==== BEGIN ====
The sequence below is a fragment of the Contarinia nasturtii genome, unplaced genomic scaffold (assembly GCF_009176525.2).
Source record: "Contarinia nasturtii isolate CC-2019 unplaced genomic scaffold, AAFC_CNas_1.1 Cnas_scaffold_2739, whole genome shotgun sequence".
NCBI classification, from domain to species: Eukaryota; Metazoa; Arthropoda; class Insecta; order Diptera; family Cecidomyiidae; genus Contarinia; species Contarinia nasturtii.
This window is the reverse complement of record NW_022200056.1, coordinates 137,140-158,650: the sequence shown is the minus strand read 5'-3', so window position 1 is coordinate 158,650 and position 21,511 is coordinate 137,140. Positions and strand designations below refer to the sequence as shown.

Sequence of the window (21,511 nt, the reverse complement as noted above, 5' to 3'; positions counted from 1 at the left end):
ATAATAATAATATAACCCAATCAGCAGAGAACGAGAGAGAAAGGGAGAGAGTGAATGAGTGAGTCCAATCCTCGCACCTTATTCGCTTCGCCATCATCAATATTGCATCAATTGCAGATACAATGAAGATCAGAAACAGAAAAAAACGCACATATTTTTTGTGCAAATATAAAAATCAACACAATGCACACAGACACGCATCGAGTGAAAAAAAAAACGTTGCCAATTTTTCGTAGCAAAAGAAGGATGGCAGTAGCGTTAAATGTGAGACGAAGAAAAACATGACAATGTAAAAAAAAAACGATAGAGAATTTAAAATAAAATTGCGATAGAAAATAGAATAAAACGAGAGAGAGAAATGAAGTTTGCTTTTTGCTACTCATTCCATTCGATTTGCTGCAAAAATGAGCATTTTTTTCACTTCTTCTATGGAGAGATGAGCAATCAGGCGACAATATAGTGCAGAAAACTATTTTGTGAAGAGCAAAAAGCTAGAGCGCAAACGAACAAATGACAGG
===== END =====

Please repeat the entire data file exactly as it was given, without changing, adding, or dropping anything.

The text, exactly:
The sequence below is a fragment of the Contarinia nasturtii genome, unplaced genomic scaffold (assembly GCF_009176525.2).
Source record: "Contarinia nasturtii isolate CC-2019 unplaced genomic scaffold, AAFC_CNas_1.1 Cnas_scaffold_2739, whole genome shotgun sequence".
NCBI classification, from domain to species: Eukaryota; Metazoa; Arthropoda; class Insecta; order Diptera; family Cecidomyiidae; genus Contarinia; species Contarinia nasturtii.
This window is the reverse complement of record NW_022200056.1, coordinates 137,140-158,650: the sequence shown is the minus strand read 5'-3', so window position 1 is coordinate 158,650 and position 21,511 is coordinate 137,140. Positions and strand designations below refer to the sequence as shown.

Sequence of the window (21,511 nt, the reverse complement as noted above, 5' to 3'; positions counted from 1 at the left end):
ATAATAATAATATAACCCAATCAGCAGAGAACGAGAGAGAAAGGGAGAGAGTGAATGAGTGAGTCCAATCCTCGCACCTTATTCGCTTCGCCATCATCAATATTGCATCAATTGCAGATACAATGAAGATCAGAAACAGAAAAAAACGCACATATTTTTTGTGCAAATATAAAAATCAACACAATGCACACAGACACGCATCGAGTGAAAAAAAAAACGTTGCCAATTTTTCGTAGCAAAAGAAGGATGGCAGTAGCGTTAAATGTGAGACGAAGAAAAACATGACAATGTAAAAAAAAAACGATAGAGAATTTAAAATAAAATTGCGATAGAAAATAGAATAAAACGAGAGAGAGAAATGAAGTTTGCTTTTTGCTACTCATTCCATTCGATTTGCTGCAAAAATGAGCATTTTTTTCACTTCTTCTATGGAGAGATGAGCAATCAGGCGACAATATAGTGCAGAAAACTATTTTGTGAAGAGCAAAAAGCTAGAGCGCAAACGAACAAATGACAGG